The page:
# Zero potential locus of two charges in 2D plane

Suppose we place two charges ${\displaystyle q_{1}}$ and ${\displaystyle q_{2}}$ in the cartesian plane in the points ${\displaystyle A(x_{1},0)}$ and ${\displaystyle B(x_{2},0)}$ and we want to find the locus where the potential ${\displaystyle V}$ of the field is zero (Notice that in order to simplify the problem we put the two charges lying in the x axis).

Without any loss of generality we can assume that ${\displaystyle q_{1}=\lambda q_{2}}$ (1), where λ is a costant. In order for the net potential of the field to give zero, the two charges need to be of opposite signs and thus we conclude that λ in equation (1) is a negative constant. Consequently, it is true that ${\displaystyle \lambda \in (-\infty ,0)}$(2).

Now, lets assume there is a point ${\displaystyle M(x,y)}$ in 2D space which satisfies the condition that its potential is zero. From the superposition principle it is true that:

${\displaystyle V_{(M)}=V_{(A)\rightarrow (M)}+V_{(B)\rightarrow (M)}=0}$
which expands to:
${\displaystyle V_{(M)}=K{\frac {q_{1}}{(AM)}}+K{\frac {q_{2}}{(BM)}}=0}$
.From the assumption (1) that we introduced, the equation above transforms to:
${\displaystyle V_{(M)}=K({\frac {q_{1}}{(AM)}}+{\frac {q_{2}}{(BM)}})=Kq_{1}({\frac {1}{(AM)}}-{\frac {|\lambda |}{(BM)}})=0\qquad (3)}$
${\displaystyle K}$ and ${\displaystyle q_{1}}$ are non-zero constants so equation (3) becomes:
${\displaystyle (BM)=|\lambda |(AM)\ \ (4)}$

It is true that:

${\displaystyle (AM)={\sqrt {(x-x_{1})^{2}+y^{2}}}\ and\ (BM)={\sqrt {(x-x_{2})^{2}+y^{2}}}}$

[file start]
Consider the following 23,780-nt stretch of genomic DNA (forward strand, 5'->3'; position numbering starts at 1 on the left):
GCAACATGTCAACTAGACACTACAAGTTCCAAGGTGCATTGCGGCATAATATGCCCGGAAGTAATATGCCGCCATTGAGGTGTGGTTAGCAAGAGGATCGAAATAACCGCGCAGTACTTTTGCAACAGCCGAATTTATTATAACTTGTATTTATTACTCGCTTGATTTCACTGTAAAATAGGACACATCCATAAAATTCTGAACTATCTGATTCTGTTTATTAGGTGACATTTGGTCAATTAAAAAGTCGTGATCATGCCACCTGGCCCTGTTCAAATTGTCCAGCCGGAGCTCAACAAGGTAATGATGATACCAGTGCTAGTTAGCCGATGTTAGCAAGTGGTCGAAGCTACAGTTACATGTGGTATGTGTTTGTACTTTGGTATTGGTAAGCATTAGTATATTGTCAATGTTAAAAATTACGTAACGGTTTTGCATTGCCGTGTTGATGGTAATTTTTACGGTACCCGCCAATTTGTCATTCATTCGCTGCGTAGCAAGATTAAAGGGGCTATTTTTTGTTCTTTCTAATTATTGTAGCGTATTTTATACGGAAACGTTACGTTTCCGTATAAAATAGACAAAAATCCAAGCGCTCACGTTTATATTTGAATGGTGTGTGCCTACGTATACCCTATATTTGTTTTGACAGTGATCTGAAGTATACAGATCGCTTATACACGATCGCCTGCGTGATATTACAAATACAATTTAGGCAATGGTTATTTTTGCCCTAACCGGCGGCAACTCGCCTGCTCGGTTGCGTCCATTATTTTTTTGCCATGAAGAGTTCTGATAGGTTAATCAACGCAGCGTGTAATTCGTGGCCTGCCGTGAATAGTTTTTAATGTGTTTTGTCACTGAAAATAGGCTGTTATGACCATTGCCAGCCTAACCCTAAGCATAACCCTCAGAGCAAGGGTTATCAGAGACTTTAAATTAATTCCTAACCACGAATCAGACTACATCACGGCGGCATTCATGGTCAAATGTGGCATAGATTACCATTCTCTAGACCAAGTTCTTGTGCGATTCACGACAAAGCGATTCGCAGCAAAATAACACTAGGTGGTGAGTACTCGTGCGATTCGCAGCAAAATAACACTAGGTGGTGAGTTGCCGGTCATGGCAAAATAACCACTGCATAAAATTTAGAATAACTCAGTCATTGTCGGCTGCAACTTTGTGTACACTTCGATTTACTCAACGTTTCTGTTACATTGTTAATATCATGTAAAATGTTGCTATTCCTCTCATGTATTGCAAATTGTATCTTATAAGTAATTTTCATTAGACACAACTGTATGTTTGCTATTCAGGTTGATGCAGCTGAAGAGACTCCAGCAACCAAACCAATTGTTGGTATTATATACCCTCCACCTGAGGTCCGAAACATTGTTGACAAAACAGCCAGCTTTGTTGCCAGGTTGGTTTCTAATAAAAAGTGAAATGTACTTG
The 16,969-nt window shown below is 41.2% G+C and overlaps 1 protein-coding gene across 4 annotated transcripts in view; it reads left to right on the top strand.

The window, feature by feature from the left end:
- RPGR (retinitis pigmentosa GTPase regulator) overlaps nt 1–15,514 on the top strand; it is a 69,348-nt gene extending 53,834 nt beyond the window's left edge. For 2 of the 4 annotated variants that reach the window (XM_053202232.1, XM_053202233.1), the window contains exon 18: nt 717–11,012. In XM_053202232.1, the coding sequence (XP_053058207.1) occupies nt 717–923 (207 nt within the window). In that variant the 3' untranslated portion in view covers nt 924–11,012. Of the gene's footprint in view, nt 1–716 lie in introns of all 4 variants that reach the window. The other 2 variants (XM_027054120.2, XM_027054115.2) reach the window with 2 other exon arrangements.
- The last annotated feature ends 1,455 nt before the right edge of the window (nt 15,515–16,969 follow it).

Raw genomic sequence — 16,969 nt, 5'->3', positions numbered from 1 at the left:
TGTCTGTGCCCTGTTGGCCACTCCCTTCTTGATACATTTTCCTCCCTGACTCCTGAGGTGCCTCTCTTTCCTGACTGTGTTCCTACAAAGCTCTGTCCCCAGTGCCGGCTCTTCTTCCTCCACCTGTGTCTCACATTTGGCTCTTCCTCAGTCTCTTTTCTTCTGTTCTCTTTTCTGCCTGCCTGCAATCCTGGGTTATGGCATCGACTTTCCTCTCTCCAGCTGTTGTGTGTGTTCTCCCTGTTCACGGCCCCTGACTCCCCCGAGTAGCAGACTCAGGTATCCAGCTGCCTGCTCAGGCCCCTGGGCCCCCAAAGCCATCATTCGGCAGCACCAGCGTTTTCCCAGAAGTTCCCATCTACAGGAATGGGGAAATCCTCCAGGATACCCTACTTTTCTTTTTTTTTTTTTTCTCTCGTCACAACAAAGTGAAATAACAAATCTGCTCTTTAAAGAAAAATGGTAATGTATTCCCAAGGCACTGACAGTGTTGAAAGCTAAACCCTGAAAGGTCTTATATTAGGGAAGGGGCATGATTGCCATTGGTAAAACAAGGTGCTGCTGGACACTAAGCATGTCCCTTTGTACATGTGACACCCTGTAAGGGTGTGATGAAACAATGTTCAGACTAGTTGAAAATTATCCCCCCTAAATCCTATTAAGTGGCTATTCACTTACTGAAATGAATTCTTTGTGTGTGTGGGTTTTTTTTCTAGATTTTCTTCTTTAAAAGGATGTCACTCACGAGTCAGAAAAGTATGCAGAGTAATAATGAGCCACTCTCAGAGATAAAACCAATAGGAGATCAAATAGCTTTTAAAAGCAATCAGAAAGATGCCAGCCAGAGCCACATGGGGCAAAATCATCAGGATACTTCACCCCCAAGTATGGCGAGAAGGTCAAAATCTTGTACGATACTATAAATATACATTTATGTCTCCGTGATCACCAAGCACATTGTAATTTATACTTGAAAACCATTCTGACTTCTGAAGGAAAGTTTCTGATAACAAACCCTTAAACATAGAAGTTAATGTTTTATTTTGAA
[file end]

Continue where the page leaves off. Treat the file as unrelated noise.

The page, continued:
and (4) transforms to:
${\displaystyle {\sqrt {(x-x_{2})^{2}+y^{2}}}=|\lambda |{\sqrt {(x-x_{1})^{2}+y^{2}}}}$
Now both sides of the equation above are positive and thus we can square both sides:
${\displaystyle (x-x_{2})^{2}+y^{2}=\lambda ^{2}[(x-x_{1})^{2}+y^{2}]\Leftrightarrow (1-\lambda ^{2})x^{2}+(1-\lambda ^{2})y^{2}+2x(\lambda ^{2}x_{1}-x_{2})+x_{2}^{2}-\lambda ^{2}x_{1}^{2}=0\quad (5)}$
If ${\displaystyle \lambda \in (-\infty ,-1)\cup (-1,0)}$ (5) becomes:
${\displaystyle x^{2}+y^{2}+2({\frac {x_{2}-\lambda ^{2}x_{1}}{1-\lambda ^{2}}})x+({\frac {x_{2}^{2}-\lambda ^{2}x_{1}^{2}}{1-\lambda ^{2}}})=0\quad (6)}$
Equation (6) describes a circle (in the form ${\displaystyle x^{2}+y^{2}+Ax+C=0}$) with its centre moving in the x' axis.

Its centre K is

${\displaystyle K\equiv (-A/2,0)\equiv ({\frac {\lambda ^{2}x_{1}-x_{2}}{\lambda ^{2}-1}},0)}$
and its radius (${\displaystyle r={\frac {\sqrt {A^{2}-4C}}{2}}}$):
${\displaystyle r=|{\frac {x_{2}-x_{1}}{\lambda +\lambda ^{-1}}}|={\frac {d(A,B)}{|\lambda +\lambda ^{-1}|}}}$
Now we need to check the case of ${\displaystyle \lambda =-1}$:

From the equation (5) we get:

${\displaystyle 2x(x_{2}-x_{1})+x_{2}^{2}-x_{1}^{2}=0\Leftrightarrow 2x(x_{1}-x_{2})+(x_{2}-x_{1})(x_{1}+x_{2})=0\Leftrightarrow x={\frac {x_{1}+x_{2}}{2}}}$
So the zero potential locus is either a circle when ${\displaystyle \lambda \neq -1}$ or the perpendicular bisector of (AB) when ${\displaystyle \lambda =-1}$ and thus ${\displaystyle (q_{1}=-q_{2})}$.